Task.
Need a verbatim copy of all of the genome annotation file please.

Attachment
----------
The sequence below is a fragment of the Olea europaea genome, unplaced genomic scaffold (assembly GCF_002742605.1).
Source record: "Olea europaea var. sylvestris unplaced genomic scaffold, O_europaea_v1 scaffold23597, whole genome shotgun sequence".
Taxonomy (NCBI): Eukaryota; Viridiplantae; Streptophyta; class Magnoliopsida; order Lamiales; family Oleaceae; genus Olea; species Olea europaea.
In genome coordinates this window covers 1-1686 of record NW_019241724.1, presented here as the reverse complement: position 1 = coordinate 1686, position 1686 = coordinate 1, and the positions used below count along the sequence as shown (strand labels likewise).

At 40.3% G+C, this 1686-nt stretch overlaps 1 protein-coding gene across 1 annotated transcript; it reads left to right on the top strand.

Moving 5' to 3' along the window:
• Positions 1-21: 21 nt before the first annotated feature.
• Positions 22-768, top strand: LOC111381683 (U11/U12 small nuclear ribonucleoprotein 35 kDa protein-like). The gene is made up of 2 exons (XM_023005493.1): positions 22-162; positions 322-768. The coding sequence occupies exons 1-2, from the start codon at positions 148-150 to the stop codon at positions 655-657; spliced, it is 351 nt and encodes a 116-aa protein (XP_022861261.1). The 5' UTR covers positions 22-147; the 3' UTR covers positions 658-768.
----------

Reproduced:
The sequence below is a fragment of the Olea europaea genome, unplaced genomic scaffold (assembly GCF_002742605.1).
Source record: "Olea europaea var. sylvestris unplaced genomic scaffold, O_europaea_v1 scaffold23597, whole genome shotgun sequence".
Taxonomy (NCBI): Eukaryota; Viridiplantae; Streptophyta; class Magnoliopsida; order Lamiales; family Oleaceae; genus Olea; species Olea europaea.
In genome coordinates this window covers 1-1686 of record NW_019241724.1, presented here as the reverse complement: position 1 = coordinate 1686, position 1686 = coordinate 1, and the positions used below count along the sequence as shown (strand labels likewise).

At 40.3% G+C, this 1686-nt stretch overlaps 1 protein-coding gene across 1 annotated transcript; it reads left to right on the top strand.

Moving 5' to 3' along the window:
• Positions 1-21: 21 nt before the first annotated feature.
• Positions 22-768, top strand: LOC111381683 (U11/U12 small nuclear ribonucleoprotein 35 kDa protein-like). The gene is made up of 2 exons (XM_023005493.1): positions 22-162; positions 322-768. The coding sequence occupies exons 1-2, from the start codon at positions 148-150 to the stop codon at positions 655-657; spliced, it is 351 nt and encodes a 116-aa protein (XP_022861261.1). The 5' UTR covers positions 22-147; the 3' UTR covers positions 658-768.